7 Findings on Quality, Safety Variability Among Healthcare Providers

Here are seven findings on quality and patient safety variability among healthcare providers from the past month, beginning with the most recent.

1. While teaching hospitals have higher mortality rates than non-teaching hospitals, they also perform riskier procedures on patients who often have pre-existing conditions, according to a study in Spine.

2. Hospitals vary greatly in their use of surveillance, testing and infection control strategies for Clostridium difficile, according to a study in the American Journal of Infection Control.

3. There is wide variation in wound classification between surgeons, operating room nurses and National Surgical Quality Improvement Program reviewers, according to a study in the Journal of the American College of Surgeons.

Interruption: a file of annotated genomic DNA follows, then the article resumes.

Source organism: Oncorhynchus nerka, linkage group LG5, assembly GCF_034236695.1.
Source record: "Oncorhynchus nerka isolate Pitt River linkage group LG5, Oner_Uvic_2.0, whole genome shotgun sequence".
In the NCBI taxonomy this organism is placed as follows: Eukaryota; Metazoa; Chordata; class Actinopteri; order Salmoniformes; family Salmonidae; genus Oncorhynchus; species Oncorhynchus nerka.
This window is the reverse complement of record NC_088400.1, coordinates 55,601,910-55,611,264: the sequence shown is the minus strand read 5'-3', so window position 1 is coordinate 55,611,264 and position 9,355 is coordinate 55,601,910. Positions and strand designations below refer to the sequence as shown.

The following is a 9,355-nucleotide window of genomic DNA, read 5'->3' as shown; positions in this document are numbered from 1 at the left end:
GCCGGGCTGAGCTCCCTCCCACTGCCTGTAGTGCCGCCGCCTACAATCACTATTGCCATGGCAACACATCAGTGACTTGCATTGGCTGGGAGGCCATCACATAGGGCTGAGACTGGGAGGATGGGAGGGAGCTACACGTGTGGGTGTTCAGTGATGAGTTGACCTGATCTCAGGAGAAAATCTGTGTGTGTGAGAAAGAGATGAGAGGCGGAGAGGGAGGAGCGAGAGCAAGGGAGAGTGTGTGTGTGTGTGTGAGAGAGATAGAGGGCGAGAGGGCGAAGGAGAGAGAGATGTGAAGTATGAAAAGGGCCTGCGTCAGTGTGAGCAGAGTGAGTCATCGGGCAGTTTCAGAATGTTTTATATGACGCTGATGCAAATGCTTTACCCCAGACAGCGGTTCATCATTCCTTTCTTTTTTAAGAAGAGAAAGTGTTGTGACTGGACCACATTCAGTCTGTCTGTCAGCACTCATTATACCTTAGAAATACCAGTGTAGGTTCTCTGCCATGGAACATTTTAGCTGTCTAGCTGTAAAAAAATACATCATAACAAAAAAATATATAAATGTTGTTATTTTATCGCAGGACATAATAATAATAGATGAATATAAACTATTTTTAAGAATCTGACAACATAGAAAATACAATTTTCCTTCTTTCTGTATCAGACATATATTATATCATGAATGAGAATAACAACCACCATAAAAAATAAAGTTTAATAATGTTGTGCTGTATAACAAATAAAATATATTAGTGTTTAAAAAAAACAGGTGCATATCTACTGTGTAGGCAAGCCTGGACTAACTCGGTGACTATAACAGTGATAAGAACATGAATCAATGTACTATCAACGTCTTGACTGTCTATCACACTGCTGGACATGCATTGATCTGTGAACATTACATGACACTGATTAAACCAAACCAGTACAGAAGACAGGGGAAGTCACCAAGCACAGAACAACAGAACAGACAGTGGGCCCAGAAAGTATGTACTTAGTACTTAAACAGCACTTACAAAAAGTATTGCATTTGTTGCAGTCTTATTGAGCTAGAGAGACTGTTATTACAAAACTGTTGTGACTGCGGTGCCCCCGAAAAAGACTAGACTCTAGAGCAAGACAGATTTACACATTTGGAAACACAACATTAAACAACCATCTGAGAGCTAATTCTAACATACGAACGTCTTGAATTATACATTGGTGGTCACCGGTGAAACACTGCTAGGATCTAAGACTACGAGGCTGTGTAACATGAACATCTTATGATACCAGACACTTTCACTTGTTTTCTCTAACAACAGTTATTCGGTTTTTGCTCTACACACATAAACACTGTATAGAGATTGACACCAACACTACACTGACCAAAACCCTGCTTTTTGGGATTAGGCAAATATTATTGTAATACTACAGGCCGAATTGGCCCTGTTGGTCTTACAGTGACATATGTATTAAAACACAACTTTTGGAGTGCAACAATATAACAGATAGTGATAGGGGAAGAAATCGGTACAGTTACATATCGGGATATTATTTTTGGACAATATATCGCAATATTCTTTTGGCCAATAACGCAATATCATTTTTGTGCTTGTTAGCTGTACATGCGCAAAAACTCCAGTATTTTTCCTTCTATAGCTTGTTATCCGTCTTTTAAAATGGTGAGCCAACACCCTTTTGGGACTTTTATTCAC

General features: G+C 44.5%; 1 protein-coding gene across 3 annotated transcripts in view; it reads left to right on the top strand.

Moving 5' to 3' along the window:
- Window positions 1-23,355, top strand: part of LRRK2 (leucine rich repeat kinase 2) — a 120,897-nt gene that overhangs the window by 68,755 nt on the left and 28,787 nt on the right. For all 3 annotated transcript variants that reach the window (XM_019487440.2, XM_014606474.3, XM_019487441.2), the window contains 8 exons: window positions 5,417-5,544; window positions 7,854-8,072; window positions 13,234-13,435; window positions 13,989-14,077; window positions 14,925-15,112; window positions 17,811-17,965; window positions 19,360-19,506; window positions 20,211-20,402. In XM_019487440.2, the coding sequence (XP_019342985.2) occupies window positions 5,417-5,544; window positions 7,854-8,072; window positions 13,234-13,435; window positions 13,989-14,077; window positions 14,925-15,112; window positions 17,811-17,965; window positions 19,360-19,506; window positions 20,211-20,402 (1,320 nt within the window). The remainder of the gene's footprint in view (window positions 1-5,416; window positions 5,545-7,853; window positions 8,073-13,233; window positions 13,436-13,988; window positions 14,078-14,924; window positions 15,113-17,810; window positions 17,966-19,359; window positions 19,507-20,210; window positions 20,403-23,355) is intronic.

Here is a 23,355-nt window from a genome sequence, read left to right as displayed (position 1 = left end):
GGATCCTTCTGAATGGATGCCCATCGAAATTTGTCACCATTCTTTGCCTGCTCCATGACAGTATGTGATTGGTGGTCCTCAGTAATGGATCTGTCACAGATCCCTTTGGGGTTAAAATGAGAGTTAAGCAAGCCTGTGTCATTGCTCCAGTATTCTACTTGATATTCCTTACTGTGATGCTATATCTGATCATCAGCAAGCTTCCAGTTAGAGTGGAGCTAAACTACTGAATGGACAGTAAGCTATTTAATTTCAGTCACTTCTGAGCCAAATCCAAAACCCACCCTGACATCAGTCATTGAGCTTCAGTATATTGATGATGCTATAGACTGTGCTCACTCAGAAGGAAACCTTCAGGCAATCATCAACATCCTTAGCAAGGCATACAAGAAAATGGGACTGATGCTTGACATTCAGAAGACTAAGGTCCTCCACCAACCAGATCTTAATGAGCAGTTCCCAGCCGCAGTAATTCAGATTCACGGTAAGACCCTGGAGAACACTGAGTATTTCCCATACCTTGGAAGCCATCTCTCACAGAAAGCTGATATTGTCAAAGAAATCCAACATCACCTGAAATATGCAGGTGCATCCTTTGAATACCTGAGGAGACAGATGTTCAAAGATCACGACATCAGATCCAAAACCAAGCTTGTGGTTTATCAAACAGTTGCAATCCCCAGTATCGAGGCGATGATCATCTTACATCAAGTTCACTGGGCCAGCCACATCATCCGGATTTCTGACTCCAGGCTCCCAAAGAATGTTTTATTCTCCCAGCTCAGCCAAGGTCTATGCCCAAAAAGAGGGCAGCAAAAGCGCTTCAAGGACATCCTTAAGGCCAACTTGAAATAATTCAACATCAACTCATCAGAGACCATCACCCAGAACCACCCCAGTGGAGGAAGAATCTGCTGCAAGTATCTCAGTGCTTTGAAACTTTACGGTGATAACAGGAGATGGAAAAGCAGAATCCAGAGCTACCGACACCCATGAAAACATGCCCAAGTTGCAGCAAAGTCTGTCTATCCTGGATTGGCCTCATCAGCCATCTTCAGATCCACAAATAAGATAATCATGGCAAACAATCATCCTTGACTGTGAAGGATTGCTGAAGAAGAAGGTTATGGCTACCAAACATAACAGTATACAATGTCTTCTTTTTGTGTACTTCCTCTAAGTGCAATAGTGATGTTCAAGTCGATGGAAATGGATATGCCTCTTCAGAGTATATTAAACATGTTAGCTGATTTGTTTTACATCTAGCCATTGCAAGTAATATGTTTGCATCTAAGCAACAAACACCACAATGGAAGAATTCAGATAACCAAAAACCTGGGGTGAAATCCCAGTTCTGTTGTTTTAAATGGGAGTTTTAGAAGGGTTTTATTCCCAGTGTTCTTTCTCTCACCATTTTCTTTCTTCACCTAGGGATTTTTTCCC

4. Massachusetts hospitals that were publicly identified as having higher-than-expected mortality rates for certain heart patients may subsequently avoid high-risk patients, according to a study in Journal of the American College of Cardiology: Cardiovascular Interventions.

5. Hospitals with a higher teaching intensity showed higher readmission and lower mortality rates than hospitals at lower teaching intensities, according to a study in Medical Care.

6. Ventilator-associated pneumonia is more common in small community hospitals than in medium and large community hospitals, according to a study in Infection Control and Hospital Epidemiology.

7. There are substantial state-to-state variations in the incidence of elective versus emergent bowel surgery, according to a study in the Journal of Trauma and Acute Care Surgery.

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